Dr Amesh Adalja, from John Hopkins University, said patients were infectious for as long as they had symptoms including skin lesions. Virus can be passed on by touch or via the air. Fears are growing that America will detect more cases of monkeypox as health chiefs probe at least seven possible infections including one in New York City. One case has been confirmed in Massachusetts so far, but experts warn more will crop up in other states.

The FDA has given the greenlight to the IV version of TPOXX, a smallpox drug that can be used to treat monkeypox. Many smallpox drugs are used to treat the rare virus as there are no therapeutics.

CDC calls for older adults to get second booster dose despite push-back from many experts

Dr Rochelle Walensky, who heads up the CDC, called on older Americans to get their second booster jabs last night. But many experts have suggested there is no evidence the shots are needed. Second boosters were approved for older adults at the end of March but, to date, only a quarter have received the additional shot. The CDC is now doubling down on efforts to get more people jabbed for a fourth time. They are concerned about waning levels of immunity in the population, with tests showing Covid-fighting antibody levels decline after vaccination. However, they have not concerned other facets of immunity - including B and T-cells - which normally last for much longer. When the jabs were first approved Dr Mark Marty, a medical expert at John Hopkins University, warned agencies had 'simply ignored' its own experts that disagreed with the decision.

Dancing can reduce a person's levels of anxiety, along with providing other clinical benefits. A study from last year found that dancing can even help reduce symptoms of schizophrenia.

Only a small number of cases of Omicron BA.4 and BA.5 have been identified so far, but analysis of the available data suggests they are likely to have a 'growth advantage' over BA.2.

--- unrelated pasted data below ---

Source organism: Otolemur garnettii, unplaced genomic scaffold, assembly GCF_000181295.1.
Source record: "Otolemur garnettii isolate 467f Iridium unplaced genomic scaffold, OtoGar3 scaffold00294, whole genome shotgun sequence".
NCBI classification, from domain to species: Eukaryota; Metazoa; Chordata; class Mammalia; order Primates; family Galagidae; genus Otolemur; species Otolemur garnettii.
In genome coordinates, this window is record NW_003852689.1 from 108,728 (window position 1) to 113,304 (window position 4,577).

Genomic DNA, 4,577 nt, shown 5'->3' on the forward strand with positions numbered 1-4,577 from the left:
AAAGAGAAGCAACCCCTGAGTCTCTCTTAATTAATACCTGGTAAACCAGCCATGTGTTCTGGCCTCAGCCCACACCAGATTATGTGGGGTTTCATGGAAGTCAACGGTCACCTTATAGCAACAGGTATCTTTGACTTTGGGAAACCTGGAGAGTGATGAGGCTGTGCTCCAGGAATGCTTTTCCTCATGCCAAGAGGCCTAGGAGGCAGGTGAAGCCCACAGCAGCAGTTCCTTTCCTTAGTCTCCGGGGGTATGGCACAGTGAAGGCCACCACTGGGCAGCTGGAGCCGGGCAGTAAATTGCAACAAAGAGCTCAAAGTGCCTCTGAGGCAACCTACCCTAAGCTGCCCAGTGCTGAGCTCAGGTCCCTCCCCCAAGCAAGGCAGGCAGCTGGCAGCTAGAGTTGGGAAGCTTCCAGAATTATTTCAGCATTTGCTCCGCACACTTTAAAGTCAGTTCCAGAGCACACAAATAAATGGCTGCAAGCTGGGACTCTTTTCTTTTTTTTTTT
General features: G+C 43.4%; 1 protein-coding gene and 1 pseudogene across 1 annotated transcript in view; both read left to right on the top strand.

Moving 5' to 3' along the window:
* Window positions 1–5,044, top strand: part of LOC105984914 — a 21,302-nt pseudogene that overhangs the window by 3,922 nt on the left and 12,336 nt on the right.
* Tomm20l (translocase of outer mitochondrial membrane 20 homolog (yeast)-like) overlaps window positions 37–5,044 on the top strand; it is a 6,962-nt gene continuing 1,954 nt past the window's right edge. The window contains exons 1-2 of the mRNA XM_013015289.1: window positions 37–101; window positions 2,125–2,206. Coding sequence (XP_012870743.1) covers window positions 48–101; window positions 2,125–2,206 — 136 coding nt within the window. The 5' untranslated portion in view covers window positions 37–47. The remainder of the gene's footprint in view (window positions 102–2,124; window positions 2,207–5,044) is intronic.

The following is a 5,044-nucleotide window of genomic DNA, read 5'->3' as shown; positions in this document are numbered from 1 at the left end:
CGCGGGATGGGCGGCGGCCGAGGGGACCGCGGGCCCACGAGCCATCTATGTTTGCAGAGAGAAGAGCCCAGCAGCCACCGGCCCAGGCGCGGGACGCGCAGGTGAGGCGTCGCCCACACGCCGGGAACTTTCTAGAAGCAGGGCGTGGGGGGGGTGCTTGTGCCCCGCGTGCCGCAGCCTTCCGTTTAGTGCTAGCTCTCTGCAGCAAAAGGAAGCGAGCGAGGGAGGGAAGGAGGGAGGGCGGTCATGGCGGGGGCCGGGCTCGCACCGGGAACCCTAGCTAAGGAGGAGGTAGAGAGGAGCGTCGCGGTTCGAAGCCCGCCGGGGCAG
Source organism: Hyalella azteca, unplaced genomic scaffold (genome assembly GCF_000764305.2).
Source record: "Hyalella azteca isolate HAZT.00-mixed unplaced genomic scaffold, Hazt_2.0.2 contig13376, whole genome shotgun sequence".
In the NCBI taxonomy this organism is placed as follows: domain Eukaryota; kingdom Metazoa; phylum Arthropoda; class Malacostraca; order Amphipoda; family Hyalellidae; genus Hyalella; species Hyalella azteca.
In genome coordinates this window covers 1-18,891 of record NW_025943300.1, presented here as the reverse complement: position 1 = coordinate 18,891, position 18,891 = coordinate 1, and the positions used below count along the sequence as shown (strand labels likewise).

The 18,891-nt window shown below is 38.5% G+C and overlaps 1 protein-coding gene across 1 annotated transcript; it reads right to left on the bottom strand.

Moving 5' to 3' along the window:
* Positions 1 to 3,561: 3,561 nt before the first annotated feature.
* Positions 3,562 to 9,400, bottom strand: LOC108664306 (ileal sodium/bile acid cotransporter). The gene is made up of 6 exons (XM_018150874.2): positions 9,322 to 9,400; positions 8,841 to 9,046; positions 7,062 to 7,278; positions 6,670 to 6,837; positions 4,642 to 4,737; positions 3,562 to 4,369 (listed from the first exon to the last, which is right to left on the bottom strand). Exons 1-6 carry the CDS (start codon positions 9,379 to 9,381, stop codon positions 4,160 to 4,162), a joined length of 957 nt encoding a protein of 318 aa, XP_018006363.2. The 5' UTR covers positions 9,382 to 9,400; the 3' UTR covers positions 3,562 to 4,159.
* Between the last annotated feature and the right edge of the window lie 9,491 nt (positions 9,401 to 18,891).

Spain tracks monkeypox cases back to a 'SAUNA'

The country has now detected 30 cases of the tropical virus - more than anywhere else in the world, including Britain. Almost all have occurred in Madrid, in young gay and bisexual men. Authorities tasked with tracing the cases in the Spanish capital say they have now uncovered a common theme among the infected - they all attended the same unnamed sauna. The word sauna is used in Spain to describe establishments popular with gay men looking for sex, as opposed to just a bathhouse. UK health chiefs are also probing saunas and bars, as they desperately try to contain monkeypox. Officials say a disproportionate number of its cases are in gay and bisexual men. World Health Organization (WHO) bosses convened an emergency meeting to discuss monkeypox's threat today, with the Netherlands becoming the twelfth country to declare cases. Although, none of its ill patients have yet to be definitively diagnosed. WHO's European chief has admitted he is concerned that the spread of monkeypox will only accelerate over the summer months. He also warned that it was likely transmission had been 'ongoing for some time'.

Cor-over-virus! England's Covid outbreak shrinks to its lowest size since mid-DECEMBER